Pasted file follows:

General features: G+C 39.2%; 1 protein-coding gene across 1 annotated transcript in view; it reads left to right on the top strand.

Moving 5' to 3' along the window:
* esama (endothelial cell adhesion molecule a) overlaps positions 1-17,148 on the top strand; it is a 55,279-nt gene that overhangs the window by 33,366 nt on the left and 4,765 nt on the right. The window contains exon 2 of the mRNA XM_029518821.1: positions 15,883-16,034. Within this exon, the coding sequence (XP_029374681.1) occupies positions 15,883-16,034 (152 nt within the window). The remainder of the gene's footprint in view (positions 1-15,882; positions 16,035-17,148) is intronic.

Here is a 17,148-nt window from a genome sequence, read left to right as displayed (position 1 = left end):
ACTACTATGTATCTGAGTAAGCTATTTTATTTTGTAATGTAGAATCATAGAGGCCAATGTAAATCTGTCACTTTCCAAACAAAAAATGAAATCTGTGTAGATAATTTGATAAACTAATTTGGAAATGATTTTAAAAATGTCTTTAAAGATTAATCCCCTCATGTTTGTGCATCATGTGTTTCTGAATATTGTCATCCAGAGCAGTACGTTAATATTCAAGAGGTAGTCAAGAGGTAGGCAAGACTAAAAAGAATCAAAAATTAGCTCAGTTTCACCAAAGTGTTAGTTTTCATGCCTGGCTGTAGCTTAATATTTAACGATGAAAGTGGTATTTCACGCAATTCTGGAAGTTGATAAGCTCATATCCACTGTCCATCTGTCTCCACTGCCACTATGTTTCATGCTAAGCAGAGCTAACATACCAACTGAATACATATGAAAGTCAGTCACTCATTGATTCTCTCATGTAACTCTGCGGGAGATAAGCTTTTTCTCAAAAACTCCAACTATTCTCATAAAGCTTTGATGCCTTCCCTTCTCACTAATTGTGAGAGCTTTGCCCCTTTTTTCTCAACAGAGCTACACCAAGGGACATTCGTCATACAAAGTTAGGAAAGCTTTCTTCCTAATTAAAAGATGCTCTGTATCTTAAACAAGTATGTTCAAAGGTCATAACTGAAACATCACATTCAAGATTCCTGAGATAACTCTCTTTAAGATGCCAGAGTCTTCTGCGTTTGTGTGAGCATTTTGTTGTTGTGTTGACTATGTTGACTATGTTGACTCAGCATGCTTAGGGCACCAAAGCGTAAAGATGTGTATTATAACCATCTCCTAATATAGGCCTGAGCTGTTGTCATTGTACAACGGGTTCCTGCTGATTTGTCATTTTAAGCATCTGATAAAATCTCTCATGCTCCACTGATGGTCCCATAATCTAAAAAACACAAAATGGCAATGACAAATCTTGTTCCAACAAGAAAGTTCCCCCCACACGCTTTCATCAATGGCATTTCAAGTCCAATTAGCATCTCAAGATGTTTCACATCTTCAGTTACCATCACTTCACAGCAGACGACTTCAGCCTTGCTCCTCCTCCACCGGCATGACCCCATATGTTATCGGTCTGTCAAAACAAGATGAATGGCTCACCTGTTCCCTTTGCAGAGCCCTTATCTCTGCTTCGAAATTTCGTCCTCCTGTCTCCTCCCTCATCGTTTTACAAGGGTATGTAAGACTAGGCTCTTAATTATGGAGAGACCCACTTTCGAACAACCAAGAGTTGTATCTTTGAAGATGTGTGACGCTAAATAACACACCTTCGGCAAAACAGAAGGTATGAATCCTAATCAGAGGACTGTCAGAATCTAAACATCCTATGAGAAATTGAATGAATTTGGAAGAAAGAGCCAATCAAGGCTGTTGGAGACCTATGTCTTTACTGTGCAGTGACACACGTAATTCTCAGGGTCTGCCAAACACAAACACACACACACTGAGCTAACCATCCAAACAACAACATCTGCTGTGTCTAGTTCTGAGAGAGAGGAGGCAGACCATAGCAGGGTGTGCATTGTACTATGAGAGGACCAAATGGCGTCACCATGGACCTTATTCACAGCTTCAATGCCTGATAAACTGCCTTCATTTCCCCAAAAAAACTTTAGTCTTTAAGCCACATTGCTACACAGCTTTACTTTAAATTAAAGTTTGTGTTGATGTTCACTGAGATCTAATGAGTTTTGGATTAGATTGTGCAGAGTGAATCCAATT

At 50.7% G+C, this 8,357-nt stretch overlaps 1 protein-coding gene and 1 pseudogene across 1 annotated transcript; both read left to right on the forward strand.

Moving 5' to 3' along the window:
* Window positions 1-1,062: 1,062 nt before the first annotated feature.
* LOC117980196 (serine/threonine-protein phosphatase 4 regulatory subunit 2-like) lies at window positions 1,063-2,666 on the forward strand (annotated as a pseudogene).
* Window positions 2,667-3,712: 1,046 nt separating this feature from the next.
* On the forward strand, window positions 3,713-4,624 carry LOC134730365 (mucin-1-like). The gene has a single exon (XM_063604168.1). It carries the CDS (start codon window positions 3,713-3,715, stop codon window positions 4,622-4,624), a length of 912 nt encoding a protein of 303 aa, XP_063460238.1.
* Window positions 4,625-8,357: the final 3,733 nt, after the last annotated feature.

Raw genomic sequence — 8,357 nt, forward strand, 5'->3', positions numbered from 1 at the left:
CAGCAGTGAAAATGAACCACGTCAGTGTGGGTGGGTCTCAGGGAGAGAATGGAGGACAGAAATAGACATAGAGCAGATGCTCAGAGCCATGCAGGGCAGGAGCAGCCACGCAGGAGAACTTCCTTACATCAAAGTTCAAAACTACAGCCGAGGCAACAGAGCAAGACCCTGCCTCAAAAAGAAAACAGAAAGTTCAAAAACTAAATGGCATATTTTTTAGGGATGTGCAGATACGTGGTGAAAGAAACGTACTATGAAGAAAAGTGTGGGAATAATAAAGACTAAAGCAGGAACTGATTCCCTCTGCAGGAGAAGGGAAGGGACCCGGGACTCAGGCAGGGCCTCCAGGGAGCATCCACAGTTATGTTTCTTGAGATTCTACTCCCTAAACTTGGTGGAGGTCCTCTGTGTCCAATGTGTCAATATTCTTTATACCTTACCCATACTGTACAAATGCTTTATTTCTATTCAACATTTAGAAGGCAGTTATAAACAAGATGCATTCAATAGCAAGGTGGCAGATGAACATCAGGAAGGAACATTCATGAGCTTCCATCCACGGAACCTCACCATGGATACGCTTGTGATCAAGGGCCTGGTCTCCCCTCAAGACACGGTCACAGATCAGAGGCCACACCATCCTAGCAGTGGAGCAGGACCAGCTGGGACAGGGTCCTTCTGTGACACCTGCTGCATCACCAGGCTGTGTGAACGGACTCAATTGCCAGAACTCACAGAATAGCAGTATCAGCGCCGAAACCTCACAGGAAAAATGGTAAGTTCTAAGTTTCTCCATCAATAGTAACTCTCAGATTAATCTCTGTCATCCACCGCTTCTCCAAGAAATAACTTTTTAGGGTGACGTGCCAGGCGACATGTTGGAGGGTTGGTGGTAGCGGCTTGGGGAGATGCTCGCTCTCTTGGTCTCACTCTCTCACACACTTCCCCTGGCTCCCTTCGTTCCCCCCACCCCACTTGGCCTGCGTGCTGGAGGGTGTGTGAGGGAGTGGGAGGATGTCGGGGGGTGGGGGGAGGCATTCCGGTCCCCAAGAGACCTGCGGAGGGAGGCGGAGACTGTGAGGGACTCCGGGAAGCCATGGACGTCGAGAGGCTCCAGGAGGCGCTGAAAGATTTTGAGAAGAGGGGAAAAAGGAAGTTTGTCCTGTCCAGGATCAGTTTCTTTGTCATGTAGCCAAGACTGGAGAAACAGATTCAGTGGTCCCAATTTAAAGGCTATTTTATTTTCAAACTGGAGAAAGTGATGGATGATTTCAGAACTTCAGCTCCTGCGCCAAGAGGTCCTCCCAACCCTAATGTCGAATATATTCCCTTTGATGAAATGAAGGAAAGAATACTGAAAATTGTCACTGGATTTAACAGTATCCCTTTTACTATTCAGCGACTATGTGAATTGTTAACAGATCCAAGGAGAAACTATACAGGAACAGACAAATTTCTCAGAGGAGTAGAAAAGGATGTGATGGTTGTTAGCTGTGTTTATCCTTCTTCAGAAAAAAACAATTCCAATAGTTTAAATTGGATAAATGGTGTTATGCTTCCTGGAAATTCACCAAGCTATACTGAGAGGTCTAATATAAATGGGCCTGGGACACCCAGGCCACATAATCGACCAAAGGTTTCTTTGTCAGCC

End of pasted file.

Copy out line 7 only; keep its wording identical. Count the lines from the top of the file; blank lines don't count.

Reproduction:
Moving 5' to 3' along the window: